In 1899, the Duke of Connaught came into direct line of succession to the Duchy of Saxe-Coburg-Gotha in Germany, upon the death of his nephew, the only son of his elder brother, the Prince Alfred, Duke of Edinburgh. He decided, however, to renounce his own and his son's succession rights to the duchy, which then passed to his nephew, Prince Charles Edward, the posthumous son of Prince Leopold, Duke of Albany.

During the Duke's term of office as govenor-general, Sir Robert Borden was Prime Minister and Canada continued to grow and mature as a nation. In 1914, however, World War I gave Canada one of its greatest challenges. The call to arms as a colony of Britain between 1914 and 1918 taxed Canada's human and physical resources. At the same time, it was a chance to strengthen Canadian nationalism and to create a larger role for Canada internationally. Against the background of war, the Duke of Connaught stressed the importance of Canadian military contributions, but also sought to enhance charity at home. The Connaughts also made an effort to contribute to the social life of the capital, making Rideau Hall a major site for events for Canadians from across the country.

The Duke of Connaught went to his office in the East Block of Parliament Hill daily when he was in Ottawa. He also travelled throughout Canada with his family, meeting all kinds of Canadians, who received them with great enthusiasm. Port Arthur, now part of Thunder Bay, Ontario, was named in his honour. He emphasized military training and readiness for Canadian troops departing for war, and gave his name to Connaught Cup for the Royal North West Mounted Police, to encourage pistol marksmanship for recruits, a competition originally established in 1912 as the Revolver Challenge Cup. He was active in auxiliary war services and charities and conducted hospital visits, while the Duchess of Connaught worked for the Red Cross and other organizations to support the war cause. She was also Colonel-in-Chief of the Duchess of Connaught's Own Irish Canadian Rangers battalion, one of the regiments in the Canadian Expeditionary Force.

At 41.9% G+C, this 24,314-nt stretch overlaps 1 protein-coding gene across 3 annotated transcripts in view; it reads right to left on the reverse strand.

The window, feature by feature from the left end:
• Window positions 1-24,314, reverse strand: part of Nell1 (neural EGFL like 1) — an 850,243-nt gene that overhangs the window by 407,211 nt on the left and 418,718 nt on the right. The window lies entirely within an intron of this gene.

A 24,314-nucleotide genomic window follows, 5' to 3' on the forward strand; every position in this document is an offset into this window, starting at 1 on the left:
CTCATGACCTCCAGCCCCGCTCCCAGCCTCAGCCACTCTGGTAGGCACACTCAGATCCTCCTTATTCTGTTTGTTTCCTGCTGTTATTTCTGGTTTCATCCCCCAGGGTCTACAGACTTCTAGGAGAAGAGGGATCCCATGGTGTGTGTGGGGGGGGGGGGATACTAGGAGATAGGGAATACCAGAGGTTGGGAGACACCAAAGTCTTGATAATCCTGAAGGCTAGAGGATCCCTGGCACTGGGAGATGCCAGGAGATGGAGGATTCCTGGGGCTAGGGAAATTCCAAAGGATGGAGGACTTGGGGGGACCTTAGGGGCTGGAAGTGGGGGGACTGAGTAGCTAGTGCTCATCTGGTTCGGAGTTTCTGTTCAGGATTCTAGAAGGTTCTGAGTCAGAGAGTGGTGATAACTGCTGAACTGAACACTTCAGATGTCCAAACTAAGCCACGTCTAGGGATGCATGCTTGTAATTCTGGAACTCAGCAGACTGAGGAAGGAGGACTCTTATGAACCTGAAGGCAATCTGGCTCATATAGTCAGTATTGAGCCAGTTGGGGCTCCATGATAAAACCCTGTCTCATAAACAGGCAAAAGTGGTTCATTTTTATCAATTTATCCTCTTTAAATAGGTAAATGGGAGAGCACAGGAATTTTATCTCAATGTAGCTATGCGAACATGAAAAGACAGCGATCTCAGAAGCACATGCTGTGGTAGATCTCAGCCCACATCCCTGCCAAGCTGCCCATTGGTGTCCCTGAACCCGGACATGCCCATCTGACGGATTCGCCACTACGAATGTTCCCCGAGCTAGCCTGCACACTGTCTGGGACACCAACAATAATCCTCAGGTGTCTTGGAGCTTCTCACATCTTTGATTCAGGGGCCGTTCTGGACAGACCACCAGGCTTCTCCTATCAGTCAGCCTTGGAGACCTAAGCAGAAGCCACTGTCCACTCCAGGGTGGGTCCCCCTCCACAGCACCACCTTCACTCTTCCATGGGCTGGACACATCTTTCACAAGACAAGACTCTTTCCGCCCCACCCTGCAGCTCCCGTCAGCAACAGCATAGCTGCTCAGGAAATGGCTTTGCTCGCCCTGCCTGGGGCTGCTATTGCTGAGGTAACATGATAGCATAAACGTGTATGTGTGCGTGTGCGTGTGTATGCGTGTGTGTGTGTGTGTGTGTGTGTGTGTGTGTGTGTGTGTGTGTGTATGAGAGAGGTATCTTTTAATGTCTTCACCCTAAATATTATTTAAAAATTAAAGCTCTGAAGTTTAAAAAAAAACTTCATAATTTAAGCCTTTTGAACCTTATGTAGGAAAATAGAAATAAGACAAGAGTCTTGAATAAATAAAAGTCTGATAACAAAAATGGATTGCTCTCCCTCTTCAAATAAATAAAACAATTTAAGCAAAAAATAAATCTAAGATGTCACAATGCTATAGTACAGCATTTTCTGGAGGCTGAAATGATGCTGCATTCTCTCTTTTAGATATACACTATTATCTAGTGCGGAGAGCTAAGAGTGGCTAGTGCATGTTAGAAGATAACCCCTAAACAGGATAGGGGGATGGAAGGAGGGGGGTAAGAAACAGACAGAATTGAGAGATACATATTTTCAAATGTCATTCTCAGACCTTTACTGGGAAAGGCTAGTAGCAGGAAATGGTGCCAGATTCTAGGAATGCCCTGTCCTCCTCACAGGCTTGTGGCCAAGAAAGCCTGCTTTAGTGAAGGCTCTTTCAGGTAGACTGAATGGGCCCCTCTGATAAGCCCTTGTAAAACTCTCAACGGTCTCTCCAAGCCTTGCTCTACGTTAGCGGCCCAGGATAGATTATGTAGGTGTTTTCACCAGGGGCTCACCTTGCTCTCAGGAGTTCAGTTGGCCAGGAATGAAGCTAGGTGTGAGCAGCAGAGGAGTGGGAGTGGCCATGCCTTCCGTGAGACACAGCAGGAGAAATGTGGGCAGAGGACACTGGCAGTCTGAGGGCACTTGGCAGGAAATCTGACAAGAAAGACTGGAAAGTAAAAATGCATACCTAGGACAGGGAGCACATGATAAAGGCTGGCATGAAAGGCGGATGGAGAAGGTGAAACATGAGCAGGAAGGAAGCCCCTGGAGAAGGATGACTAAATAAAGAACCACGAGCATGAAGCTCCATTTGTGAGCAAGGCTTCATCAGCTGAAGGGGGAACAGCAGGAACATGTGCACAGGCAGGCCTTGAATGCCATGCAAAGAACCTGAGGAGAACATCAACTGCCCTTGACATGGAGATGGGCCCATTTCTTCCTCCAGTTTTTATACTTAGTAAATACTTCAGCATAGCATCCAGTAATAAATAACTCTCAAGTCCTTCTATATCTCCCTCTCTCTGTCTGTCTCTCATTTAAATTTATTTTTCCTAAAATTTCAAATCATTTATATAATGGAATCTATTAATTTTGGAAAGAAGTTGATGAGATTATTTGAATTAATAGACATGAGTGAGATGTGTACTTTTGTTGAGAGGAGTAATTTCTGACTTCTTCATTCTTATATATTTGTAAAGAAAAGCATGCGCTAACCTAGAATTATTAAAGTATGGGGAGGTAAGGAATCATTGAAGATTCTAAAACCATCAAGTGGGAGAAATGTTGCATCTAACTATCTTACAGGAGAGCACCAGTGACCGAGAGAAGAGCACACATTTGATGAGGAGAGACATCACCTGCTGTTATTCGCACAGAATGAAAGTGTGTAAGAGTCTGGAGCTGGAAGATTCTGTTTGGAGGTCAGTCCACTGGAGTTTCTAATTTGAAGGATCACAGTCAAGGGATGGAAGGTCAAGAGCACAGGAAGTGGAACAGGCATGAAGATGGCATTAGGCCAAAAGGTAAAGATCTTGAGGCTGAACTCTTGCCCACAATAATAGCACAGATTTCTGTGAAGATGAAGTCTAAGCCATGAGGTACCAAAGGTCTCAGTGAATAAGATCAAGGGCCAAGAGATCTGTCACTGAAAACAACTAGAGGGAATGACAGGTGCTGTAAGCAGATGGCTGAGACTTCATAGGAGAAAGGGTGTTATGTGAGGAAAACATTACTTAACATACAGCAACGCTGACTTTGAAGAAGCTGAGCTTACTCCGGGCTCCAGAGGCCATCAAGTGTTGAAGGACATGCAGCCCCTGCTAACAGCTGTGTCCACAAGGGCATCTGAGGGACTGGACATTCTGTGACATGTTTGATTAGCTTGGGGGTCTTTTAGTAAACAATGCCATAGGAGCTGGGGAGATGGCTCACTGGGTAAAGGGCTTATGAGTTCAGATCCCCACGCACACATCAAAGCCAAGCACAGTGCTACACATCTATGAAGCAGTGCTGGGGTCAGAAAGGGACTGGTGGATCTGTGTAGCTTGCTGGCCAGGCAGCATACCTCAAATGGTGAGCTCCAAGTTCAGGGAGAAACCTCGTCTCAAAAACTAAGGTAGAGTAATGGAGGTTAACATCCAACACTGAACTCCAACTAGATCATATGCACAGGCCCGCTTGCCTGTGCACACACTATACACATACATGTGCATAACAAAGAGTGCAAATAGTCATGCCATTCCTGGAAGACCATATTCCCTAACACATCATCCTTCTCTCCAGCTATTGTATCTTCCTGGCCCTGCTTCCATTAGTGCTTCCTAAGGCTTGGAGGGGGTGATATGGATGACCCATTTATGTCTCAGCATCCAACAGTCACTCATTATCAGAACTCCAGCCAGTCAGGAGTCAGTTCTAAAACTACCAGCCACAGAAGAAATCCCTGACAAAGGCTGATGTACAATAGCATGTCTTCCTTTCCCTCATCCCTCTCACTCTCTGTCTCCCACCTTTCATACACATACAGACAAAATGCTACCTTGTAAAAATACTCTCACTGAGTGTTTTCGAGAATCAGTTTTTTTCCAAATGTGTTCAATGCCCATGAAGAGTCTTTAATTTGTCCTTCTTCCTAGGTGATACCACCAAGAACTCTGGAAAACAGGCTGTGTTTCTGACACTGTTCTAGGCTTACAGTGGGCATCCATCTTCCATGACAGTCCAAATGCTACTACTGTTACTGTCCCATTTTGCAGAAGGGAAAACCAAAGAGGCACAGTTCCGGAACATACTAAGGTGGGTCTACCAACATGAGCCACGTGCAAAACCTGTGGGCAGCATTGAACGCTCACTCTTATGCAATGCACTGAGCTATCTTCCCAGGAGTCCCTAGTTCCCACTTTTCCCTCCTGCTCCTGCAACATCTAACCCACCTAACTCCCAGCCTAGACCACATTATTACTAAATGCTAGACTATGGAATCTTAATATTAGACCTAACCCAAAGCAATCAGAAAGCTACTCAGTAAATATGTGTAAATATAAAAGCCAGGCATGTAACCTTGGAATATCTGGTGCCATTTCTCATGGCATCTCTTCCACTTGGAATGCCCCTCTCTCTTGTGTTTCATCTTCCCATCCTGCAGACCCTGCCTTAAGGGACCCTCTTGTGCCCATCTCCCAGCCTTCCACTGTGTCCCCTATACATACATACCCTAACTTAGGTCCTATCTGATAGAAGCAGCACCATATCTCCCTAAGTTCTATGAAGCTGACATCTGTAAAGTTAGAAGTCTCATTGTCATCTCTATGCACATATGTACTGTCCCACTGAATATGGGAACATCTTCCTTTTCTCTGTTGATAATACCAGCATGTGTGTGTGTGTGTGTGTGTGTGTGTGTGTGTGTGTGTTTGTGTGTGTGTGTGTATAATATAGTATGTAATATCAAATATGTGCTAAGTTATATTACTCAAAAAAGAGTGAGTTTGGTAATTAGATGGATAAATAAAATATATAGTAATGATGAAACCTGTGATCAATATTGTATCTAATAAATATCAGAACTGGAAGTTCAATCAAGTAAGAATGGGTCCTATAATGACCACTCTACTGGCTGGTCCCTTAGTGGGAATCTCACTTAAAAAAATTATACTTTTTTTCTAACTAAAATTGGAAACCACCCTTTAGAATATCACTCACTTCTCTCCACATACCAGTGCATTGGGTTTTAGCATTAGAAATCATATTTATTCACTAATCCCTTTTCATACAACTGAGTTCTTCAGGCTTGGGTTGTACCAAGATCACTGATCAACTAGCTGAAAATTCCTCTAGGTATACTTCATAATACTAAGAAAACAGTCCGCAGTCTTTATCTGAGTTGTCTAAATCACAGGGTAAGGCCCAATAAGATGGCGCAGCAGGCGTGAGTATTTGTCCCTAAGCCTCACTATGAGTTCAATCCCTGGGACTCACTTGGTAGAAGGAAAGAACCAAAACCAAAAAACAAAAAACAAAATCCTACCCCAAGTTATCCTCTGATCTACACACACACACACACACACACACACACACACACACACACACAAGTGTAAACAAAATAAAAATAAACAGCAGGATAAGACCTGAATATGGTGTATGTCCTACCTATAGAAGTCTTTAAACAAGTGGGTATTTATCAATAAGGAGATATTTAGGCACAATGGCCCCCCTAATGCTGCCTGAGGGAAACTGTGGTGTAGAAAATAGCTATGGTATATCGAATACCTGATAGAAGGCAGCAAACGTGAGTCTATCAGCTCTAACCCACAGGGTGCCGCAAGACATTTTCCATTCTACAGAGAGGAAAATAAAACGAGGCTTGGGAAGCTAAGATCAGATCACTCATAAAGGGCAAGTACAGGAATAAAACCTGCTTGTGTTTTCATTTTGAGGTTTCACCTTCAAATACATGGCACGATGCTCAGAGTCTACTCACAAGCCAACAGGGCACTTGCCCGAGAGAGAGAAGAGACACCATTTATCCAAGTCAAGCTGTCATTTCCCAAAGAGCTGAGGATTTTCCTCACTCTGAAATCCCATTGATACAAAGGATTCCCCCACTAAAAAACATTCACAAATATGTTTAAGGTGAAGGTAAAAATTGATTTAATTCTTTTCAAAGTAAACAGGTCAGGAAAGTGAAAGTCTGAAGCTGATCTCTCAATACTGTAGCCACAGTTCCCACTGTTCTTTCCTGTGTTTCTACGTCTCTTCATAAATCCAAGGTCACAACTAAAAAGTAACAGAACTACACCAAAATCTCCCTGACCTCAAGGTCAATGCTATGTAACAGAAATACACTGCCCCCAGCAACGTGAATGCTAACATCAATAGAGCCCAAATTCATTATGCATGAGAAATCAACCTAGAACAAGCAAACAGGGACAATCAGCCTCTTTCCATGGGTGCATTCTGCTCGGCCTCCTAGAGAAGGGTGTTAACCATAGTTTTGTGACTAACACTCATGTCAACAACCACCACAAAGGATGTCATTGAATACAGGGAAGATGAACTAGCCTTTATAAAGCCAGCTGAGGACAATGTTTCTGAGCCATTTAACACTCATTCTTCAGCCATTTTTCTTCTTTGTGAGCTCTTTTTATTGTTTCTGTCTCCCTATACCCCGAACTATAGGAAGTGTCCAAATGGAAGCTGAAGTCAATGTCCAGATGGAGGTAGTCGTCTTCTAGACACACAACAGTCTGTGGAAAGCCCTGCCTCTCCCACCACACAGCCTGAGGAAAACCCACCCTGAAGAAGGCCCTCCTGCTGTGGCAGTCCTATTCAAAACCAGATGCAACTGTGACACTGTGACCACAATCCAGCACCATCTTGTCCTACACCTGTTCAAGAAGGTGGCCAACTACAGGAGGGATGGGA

Their daughter, Princess Patricia, also lent her name and support to the raising of a new Canadian army regiment -- Princess Patricia's Canadian Light Infantry. Princess Patricia personally designed its badge and colours for the regiment to take overseas to France. As the regiment's Colonel-in-Chief, she played an active role in the regiment until her death. She was succeeded in 1974 by her cousin and god-daughter the Rt. Hon. Lady Patricia Brabourne, who became the Countess Mountbatten of Burma.

For Christmas in 1915, the Duchess sent a card and a box of maple sugar to every Canadian serving overseas. She also had a knitting machine on which she made thousands of pairs of socks for soldiers. The Duke of Connaught and his family grieved the loss of many of their personal staff serving overseas during the war. Following the war, he commissioned a stained glass window in their memory which is located in St. Bartholomew's Church next to Rideau Hall, which the family attended regularly.